Police and soldiers kill surrenderee who refused to betray his family
When the 31st IB coerced Michael Bagasala to surrender in 2018, the military proclaimed that he may finally be able to live in peace. He had left the New People’s Army (NPA) a year earlier to return to civilian life.
But on January 24 shortly after noon, police elements of the Criminal Investigation and Detection Group shot and killed Bagasala outside his home in Barangay San Antonio, Barcelona, Sorsogon. Residents said that the police were reinforced by the 31st IB, disproving the battalion commander’s claim that the police operation was not coordinated with them.
After the murder, the police immediately dished out the “nanlaban” storyline. But witnesses in the NPA-Sorsogon’s investigation refuted this. Bagasala, they recounted, was killed after being tortured for not confessing the whereabouts of his family and relatives. The fascists have long been hunting down the Bagasala family, added Samuel Guerrero, spokesperson of the NPA provincial command.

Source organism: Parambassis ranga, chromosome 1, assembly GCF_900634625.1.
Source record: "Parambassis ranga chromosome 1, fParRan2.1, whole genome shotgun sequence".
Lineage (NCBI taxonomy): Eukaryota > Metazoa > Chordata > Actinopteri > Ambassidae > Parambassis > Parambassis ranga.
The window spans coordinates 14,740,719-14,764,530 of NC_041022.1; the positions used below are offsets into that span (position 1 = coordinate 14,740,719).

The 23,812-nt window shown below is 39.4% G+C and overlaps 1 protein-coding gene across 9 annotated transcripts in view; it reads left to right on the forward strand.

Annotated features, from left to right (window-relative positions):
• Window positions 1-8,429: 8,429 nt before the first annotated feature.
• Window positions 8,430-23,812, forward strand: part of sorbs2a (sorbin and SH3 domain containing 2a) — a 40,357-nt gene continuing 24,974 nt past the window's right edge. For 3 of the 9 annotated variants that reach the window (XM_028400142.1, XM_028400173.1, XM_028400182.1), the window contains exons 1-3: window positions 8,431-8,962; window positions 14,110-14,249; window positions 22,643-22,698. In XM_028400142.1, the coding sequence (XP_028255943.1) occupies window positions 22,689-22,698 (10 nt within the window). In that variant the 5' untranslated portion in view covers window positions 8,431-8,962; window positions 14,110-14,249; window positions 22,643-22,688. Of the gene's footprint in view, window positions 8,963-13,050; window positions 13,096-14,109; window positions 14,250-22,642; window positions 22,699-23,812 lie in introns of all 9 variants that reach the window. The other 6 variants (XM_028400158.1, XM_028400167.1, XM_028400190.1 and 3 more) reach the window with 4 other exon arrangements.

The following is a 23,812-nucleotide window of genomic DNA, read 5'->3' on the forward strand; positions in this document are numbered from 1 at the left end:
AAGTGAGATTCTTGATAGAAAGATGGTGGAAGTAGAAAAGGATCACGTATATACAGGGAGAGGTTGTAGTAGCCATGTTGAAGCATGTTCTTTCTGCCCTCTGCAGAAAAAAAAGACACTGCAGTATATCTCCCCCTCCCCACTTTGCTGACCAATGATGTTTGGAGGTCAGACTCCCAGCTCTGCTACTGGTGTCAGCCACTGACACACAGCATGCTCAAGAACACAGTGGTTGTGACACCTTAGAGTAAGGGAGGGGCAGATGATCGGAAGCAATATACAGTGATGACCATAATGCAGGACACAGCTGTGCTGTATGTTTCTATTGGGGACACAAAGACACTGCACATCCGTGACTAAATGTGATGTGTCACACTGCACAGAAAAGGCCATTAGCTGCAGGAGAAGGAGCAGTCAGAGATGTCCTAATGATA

In the case of Bagasala, the 31st IB’s promise of peace means cooperating with the military and betraying families and neighbors. In refusing to do so, Bagasala fell prey to the thirst for blood of Duterte’s unforgiving minions, said Guerrero.
Or it was peace after all, but that of the dead. Because even in Bagasala’s two years of living as a “surrenderee,” abuses of the 31st IB continued to hound him and his family. In June 2019, his mother Nelly, a staunch human rights defender in the province, was shot and killed together with a fellow activist. Later in November, a neighbor was also killed for being an activist farmer. For months, the 31st IB would come and go to make life difficult for residents of San Antonio and its neighboring villages, forcing them to surrender as NPA members and supporters.
Guerrero said that on the day Bagasala was killed, the 31st IB had been in San Antonio for almost two weeks and had set up a command post for its combat operations in neighboring villages.
Bagasala’s case, added Guerrero, is proof that the state itself endangers the lives of “surrenderees.” In earlier statements, Guerrero revealed that “surrenderees” in the province are listed as ghost employees of local government units or are assigned to operate antisocial money-making schemes. Their main task, however, is to do the dirty job of spying, harassing, and killing legal activists and those branded by the military as supporters of the revolutionary movement.